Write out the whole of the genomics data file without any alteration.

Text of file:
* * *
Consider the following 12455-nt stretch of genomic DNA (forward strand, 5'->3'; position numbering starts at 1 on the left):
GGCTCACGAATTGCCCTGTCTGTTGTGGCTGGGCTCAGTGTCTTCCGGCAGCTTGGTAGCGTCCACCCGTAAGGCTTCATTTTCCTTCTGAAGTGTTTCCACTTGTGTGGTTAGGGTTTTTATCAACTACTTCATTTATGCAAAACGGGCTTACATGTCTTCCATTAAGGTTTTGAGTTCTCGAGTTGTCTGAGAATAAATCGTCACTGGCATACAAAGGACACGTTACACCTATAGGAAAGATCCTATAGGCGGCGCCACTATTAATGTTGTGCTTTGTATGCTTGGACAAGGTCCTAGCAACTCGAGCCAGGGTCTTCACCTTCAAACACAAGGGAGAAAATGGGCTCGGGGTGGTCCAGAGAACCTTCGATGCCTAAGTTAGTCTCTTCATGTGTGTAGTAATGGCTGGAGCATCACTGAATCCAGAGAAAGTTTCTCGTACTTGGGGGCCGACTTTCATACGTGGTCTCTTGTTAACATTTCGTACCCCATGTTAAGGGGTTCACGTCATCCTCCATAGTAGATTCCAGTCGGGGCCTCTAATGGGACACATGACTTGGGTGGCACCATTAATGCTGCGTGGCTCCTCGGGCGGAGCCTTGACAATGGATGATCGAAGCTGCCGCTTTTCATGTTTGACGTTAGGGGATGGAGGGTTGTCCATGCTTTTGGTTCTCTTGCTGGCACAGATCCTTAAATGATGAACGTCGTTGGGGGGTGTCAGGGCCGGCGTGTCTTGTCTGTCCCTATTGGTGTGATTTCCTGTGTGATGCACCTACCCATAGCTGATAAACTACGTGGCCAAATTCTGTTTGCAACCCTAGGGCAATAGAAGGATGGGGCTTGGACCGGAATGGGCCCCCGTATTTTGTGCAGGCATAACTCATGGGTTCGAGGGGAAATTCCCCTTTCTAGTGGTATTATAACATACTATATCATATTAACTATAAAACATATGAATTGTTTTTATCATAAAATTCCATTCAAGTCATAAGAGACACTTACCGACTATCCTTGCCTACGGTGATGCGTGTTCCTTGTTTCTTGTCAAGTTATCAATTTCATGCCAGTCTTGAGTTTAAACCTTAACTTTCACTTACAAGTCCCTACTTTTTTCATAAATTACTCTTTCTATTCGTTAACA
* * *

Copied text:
Consider the following 12455-nt stretch of genomic DNA (forward strand, 5'->3'; position numbering starts at 1 on the left):
GGCTCACGAATTGCCCTGTCTGTTGTGGCTGGGCTCAGTGTCTTCCGGCAGCTTGGTAGCGTCCACCCGTAAGGCTTCATTTTCCTTCTGAAGTGTTTCCACTTGTGTGGTTAGGGTTTTTATCAACTACTTCATTTATGCAAAACGGGCTTACATGTCTTCCATTAAGGTTTTGAGTTCTCGAGTTGTCTGAGAATAAATCGTCACTGGCATACAAAGGACACGTTACACCTATAGGAAAGATCCTATAGGCGGCGCCACTATTAATGTTGTGCTTTGTATGCTTGGACAAGGTCCTAGCAACTCGAGCCAGGGTCTTCACCTTCAAACACAAGGGAGAAAATGGGCTCGGGGTGGTCCAGAGAACCTTCGATGCCTAAGTTAGTCTCTTCATGTGTGTAGTAATGGCTGGAGCATCACTGAATCCAGAGAAAGTTTCTCGTACTTGGGGGCCGACTTTCATACGTGGTCTCTTGTTAACATTTCGTACCCCATGTTAAGGGGTTCACGTCATCCTCCATAGTAGATTCCAGTCGGGGCCTCTAATGGGACACATGACTTGGGTGGCACCATTAATGCTGCGTGGCTCCTCGGGCGGAGCCTTGACAATGGATGATCGAAGCTGCCGCTTTTCATGTTTGACGTTAGGGGATGGAGGGTTGTCCATGCTTTTGGTTCTCTTGCTGGCACAGATCCTTAAATGATGAACGTCGTTGGGGGGTGTCAGGGCCGGCGTGTCTTGTCTGTCCCTATTGGTGTGATTTCCTGTGTGATGCACCTACCCATAGCTGATAAACTACGTGGCCAAATTCTGTTTGCAACCCTAGGGCAATAGAAGGATGGGGCTTGGACCGGAATGGGCCCCCGTATTTTGTGCAGGCATAACTCATGGGTTCGAGGGGAAATTCCCCTTTCTAGTGGTATTATAACATACTATATCATATTAACTATAAAACATATGAATTGTTTTTATCATAAAATTCCATTCAAGTCATAAGAGACACTTACCGACTATCCTTGCCTACGGTGATGCGTGTTCCTTGTTTCTTGTCAAGTTATCAATTTCATGCCAGTCTTGAGTTTAAACCTTAACTTTCACTTACAAGTCCCTACTTTTTTCATAAATTACTCTTTCTATTCGTTAACA